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Amazon, Antitrust, Auctions


The explosive growth of Amazon as a company and the powerful effect it has had on society – changing the way we shop and even threatening certain industries with obsoletion – has brought about antitrust concerns among the American and European public. Not only does Amazon have huge depth in its primary area of business – ecommerce – but it is also steadily increasing its breadth and reach into other industries and services, such as Amazon Web Services (AWS),  AmazonFresh and Prime Pantry, and Amazon Music. Thus, it is unlike a traditional monopoly in that it dominates one industry, but also controls a large part of economic activity in general.


The question about Amazon’s antitrust status also relates to game theory. Amazon is currently under scrutiny by the EU for potentially using data from third-party sellers, who provide most of the products sold on the site, to improve the prospects of Amazon’s own products, giving the company an anticompetitive edge. Clearly, it is to Amazon’s benefit to maximize its profits – that is, at least, until the company pushes the boundaries enough to trigger a regulatory backlash.


These data issues are not the only controversy Amazon has had to deal with recently. Amazon’s current strategy is to undercut prices of local, physical stores until they are forced into bankruptcy, eliminating the competition, after which Amazon is free to set prices as it wishes. Amazon also relies on a very fast, efficient, and reliable transportation network for the continuing success of its ecommerce business, but uses questionable methods to achieve this goal.  These strategies have earned Amazon the ire of European regulators, and increasingly the suspicion of the general American public. Amazon’s business practices, tax payments,  treatment of workers, and even the wealth of Jeff Bezos himself, have increasingly come into scrutiny. Amazon can continue business as usual and still grow as a company, but it risks repercussions from regulators and politicians.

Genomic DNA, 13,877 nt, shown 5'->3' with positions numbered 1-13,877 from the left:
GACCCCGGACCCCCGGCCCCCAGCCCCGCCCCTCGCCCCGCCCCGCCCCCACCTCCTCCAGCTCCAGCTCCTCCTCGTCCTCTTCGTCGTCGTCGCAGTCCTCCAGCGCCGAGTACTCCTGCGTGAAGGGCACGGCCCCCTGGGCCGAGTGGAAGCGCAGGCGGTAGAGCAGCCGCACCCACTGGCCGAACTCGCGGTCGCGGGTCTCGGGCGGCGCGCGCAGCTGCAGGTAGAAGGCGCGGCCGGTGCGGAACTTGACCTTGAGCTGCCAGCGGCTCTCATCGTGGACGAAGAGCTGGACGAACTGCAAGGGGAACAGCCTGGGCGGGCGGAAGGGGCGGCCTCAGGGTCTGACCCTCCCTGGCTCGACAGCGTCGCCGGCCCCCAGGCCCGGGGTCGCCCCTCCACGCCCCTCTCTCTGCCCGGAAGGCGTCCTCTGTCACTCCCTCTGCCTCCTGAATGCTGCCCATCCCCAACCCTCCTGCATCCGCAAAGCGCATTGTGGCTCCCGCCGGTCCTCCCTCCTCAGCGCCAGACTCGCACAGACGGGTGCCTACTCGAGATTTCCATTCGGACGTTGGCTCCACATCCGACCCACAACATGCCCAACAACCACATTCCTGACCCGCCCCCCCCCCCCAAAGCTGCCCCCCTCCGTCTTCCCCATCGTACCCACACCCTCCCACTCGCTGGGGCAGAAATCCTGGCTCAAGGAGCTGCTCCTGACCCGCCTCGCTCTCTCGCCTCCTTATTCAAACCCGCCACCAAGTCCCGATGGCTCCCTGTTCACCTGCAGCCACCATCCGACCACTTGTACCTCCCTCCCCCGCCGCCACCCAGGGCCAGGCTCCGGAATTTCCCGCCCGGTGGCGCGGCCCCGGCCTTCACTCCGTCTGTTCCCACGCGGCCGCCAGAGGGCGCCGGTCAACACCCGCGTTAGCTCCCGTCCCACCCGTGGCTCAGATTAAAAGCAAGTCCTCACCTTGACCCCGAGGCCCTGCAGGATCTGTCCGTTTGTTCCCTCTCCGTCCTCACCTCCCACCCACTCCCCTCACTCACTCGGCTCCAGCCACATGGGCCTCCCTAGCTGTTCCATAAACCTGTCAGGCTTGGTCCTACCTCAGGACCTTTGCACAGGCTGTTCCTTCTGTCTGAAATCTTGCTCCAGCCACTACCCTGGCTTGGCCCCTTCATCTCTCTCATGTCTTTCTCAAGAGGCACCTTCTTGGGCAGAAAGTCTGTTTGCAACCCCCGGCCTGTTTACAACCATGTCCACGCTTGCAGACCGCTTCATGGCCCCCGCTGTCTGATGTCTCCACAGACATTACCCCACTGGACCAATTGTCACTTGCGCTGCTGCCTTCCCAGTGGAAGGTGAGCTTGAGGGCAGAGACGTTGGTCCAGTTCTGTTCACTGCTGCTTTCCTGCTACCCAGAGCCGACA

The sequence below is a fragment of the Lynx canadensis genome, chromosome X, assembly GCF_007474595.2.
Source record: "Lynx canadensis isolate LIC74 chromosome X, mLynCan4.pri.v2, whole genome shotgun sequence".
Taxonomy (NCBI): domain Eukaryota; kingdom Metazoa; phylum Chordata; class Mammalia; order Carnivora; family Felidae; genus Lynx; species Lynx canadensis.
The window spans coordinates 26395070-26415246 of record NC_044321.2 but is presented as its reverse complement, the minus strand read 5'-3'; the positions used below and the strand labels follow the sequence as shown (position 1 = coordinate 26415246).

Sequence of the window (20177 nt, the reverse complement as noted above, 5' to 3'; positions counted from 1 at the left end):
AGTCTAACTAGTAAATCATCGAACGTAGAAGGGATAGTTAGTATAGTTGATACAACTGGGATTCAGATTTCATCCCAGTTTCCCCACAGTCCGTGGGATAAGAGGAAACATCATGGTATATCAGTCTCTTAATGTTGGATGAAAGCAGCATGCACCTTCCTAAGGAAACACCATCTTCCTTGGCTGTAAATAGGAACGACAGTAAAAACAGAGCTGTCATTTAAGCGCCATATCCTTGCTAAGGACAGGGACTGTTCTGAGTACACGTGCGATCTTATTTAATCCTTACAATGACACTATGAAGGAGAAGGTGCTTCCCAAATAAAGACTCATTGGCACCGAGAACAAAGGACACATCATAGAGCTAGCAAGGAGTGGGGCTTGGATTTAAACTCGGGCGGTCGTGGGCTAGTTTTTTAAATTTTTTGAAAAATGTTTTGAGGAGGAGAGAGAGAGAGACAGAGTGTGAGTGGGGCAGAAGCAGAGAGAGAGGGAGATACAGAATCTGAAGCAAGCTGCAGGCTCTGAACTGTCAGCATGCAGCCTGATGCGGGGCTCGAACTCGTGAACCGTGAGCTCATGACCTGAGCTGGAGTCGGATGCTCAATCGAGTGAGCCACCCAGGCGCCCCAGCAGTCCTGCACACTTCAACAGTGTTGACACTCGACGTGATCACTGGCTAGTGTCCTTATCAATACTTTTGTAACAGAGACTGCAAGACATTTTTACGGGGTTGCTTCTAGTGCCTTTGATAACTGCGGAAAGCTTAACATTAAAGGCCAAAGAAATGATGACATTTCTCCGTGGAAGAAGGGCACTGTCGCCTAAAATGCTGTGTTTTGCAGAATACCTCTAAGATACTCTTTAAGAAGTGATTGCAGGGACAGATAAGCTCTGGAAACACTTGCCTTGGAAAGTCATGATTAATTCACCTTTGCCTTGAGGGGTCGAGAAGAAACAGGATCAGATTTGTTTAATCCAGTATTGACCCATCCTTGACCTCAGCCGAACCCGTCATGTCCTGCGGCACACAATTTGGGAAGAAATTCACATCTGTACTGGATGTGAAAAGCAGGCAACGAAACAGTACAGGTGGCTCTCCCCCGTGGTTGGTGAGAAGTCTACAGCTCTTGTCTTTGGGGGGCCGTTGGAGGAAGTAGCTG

The path forward for regulators is unclear. In the US, antitrust laws have not been used to enforce a major split-up in decades, and nationalization is extremely unlikely. As difficult as it may be to break up Amazon, any antitrust action or settlement would spur a huge auction-type scenario, both for Amazon’s assets and for shares of the new companies. Amazon controls a wide transportation network with extensive infrastructure all over the world, which is crucial to Amazon’s own success – but can another entity make effective use of only a small fragment of this network? Is it even possible for a new company to compete with Amazon by providing a niche service, let alone challenging Amazon with a full-scale ecommerce service?


Questions about Amazon have also spurred conversation about the monopolistic nature of other tech giants, such as Google and Facebook. Some take issue with the dominance each company has over its nearly insignificant competitors, in addition to the access of a massive amount of data that these companies control. How can something as intangible as a social network or a search engine be broken up? What, exactly, is proprietary – data, algorithms, ?  Any action taken towards Amazon will set a precedent and could likely affect others in the tech industry. As such, many players have have a stake in the strategy Amazon chooses. Amazon must choose its next strategy carefully, and be careful not to dabble with anticompetitive practices – the world will be watching closely.


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